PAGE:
Video: Maintaining Kedushah in Yerushalayim During Chol Hamoed

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meah-shearim-mechitzah[Video below.] With the tremendous crowds filling the streets of Yerushalayim each night to take part in the countless Simchas Bais Hashoeivah celebrations, an organized system has been put in place to maintain the kedushah of the Ihr Hakodesh. Ushers were arranged to ensure that dignity is maintained, as men are directed to walk on one side of the street in Meah Shearim and women on the other.

Click below to see a video of this arrangement in action:

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 {Yair Israel/Video courtesy of Bechadrei Chareidim}


  1. This should be an optional choice, why should sons who are walking with older mothers, grandmothers etc. now go to the other side of the street? Not every family has mixed gender children….

  2. TO #2;
    That is why this only applies to the main throughfare (R’chov Meah Shearim). Anyone who is unable to respect the sensibilities of the residents, should find somewhere else to be Mekiam the mitzvah of Simchas Yom Tov; there are other venues available more in line with those who have no moral standards

  3. and so is this leftist poster who just can’t stop whining about frumkeit.

    This is a news site for Jews, so if you can’t live with halacha then please go whine elsewhere.

    Halacha isn’t optional. Tznius isn’t optional. Go away now.

  4. No one will oppose your 7 year old son walking with you on the ladies side, #1. The idea is to keep the women (and moreso probably the girls, who wind up stopping to shmooze in groups every few feet), to one side and not blocking the men who want to walk through an alraedy overcrowded street. The two “sides” are separated by just a thin open barrier, by all means a family can walk right along the barrier and be very much together. No one is suggesting to spend your lives going separate, it’s jsut one week with loads of ppl in a tiny space… that this must be a very welcome move.

  5. to number 3, i think it’s important to realize that this is not a chiyuv me’ikar hadin – when it comes to tznius isues, the line between legitimate community-wide siyagim and actual halacha can be blurred. My rebbe once said in shiur that a woman came to him asking for him to forge the rosh yehsiva’s signature, since she was so sure he’d sign on to a tznius kol koreh – my rebbe answered that the rosh yeshiva(his rebbe) would certainly not sign on to it, and he would not sign for him, since he did not agree with what the kol koreh said – it had standards that, although beautiful siyagim and necessary ones in certain areas decided upon by their rabbonim – nevertheless were not halacha and they were being p[resented as if they were.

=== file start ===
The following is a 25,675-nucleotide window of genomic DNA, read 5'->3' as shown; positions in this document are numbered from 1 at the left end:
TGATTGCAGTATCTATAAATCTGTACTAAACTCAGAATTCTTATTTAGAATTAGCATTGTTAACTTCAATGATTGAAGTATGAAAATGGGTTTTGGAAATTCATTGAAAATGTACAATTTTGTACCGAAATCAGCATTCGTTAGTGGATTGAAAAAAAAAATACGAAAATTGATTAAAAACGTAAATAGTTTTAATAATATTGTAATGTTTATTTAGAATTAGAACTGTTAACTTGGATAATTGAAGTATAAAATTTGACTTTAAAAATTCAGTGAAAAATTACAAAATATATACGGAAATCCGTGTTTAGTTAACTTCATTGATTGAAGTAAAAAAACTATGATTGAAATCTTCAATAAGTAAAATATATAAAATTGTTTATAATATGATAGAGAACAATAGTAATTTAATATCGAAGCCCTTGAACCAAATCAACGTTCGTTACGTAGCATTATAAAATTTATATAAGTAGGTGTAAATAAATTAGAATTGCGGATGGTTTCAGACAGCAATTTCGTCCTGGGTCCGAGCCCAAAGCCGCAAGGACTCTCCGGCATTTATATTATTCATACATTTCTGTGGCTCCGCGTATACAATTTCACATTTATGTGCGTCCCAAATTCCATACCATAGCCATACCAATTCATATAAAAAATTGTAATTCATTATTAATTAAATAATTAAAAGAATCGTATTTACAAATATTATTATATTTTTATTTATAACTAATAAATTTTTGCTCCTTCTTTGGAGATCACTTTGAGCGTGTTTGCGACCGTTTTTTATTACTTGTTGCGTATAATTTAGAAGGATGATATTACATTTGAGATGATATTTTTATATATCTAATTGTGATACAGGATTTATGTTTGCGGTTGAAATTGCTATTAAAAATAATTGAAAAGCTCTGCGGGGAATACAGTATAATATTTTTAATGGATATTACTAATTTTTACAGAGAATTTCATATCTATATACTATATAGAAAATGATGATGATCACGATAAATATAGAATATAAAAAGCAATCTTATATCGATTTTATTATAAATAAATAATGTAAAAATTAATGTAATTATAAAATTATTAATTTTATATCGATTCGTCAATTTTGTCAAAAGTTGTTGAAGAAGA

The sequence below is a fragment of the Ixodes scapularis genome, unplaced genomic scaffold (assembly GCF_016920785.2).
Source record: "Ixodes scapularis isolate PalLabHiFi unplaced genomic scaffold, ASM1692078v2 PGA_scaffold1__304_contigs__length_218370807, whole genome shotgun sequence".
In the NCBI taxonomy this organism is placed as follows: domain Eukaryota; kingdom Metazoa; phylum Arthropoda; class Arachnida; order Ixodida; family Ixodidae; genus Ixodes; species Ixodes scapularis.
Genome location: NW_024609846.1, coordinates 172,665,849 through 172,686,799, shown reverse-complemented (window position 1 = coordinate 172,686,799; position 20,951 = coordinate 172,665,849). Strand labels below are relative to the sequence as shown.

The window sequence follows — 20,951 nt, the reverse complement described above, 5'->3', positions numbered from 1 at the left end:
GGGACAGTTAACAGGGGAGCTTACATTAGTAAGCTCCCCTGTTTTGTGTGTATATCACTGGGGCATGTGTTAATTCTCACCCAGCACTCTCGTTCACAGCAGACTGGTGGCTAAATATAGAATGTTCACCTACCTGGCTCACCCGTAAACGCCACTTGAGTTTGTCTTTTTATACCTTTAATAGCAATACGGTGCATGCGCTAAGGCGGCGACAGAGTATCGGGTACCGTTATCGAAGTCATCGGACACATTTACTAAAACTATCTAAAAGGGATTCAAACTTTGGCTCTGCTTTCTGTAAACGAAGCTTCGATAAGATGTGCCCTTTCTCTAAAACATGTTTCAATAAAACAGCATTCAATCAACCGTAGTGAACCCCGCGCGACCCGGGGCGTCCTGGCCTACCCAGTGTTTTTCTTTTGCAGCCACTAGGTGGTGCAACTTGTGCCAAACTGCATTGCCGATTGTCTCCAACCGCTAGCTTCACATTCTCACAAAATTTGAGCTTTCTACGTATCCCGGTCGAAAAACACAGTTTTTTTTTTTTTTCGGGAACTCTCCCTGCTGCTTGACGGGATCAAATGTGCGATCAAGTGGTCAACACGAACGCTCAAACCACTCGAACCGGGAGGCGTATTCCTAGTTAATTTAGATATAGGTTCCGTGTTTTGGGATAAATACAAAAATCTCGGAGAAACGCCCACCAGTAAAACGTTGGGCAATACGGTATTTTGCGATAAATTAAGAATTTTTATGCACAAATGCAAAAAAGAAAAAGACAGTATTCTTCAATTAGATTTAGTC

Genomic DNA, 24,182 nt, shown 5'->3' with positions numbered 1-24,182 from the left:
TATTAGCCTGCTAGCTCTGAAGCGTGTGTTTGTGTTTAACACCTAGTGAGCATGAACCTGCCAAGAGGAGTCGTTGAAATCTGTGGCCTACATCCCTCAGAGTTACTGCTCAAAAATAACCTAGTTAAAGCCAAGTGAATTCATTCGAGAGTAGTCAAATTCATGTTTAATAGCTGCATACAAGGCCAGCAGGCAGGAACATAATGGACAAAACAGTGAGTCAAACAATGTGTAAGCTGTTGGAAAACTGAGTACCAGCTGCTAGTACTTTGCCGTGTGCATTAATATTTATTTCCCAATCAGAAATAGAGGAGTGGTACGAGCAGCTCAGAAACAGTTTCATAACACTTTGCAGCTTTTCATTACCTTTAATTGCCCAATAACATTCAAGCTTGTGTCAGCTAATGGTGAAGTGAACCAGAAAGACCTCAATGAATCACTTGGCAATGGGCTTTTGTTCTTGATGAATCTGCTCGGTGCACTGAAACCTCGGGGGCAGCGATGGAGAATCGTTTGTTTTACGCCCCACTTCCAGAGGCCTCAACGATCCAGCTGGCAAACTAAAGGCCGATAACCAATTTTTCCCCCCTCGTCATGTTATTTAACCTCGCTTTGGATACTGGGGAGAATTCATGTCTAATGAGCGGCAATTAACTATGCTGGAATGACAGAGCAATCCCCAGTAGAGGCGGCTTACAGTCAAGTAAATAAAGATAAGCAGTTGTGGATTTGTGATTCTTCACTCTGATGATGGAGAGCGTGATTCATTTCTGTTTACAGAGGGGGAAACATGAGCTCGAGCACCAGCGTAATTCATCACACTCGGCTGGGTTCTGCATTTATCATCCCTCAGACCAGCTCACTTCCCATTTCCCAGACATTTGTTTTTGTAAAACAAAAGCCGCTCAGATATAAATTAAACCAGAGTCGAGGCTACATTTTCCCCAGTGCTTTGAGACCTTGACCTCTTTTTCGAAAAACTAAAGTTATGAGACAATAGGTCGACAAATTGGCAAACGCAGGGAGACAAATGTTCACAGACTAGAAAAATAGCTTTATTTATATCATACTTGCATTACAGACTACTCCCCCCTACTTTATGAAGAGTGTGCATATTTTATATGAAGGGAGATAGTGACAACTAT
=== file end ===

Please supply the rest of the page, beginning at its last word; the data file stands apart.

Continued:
There is no halacha that men and women must be separate on a street – it is laudible that a community will do this, and it is a tremendous maylah in tznius; those that put it down are wrong and are being influenced by the zero-tznius of america, but it is also wrong to falsify halacha and present it, as number 2 2 and 3 did, as halacha.

    However once a community takes it on under the guise of gedolei yisroel, one must comply when in that community – he should not be offended, but instead inspired that there are yidden today who feel this way about tznius, without feminism, without america’s disgusting atttiudes, without the ‘just dont look’ garbage we sometimes hear, none of it. It certainly is a kiddush hashem though.

    (grada, it could be that in this kind of thiung, a simchas bais hashoeva, it could be a chiyuv al pi halacha since it might come to mixed dancing, and there might be women dancing in the streets which is assur for men to see – during parties people can get ahead of themselves, so this is very reasonable)

  6. #3 Halacha is not optional BUT seperate streets for men and women are. My great grandparents and family from Radin all walked together ON THE SAME BLOCK to the house of the Chofetz Chaim to wish a gutta moad. So Mr. Fraud—“Shalom OVeracha”.
    “who have no moral standards” – seems that the posters of succos are all aged 20 and below, beli daas……

  7. It should be pointed that there are many thousands of people on these streets on the nights of chol hamoed and people are crowded tightly together – that is why there is a need for segregation. This separation is not in place the rest of the year.


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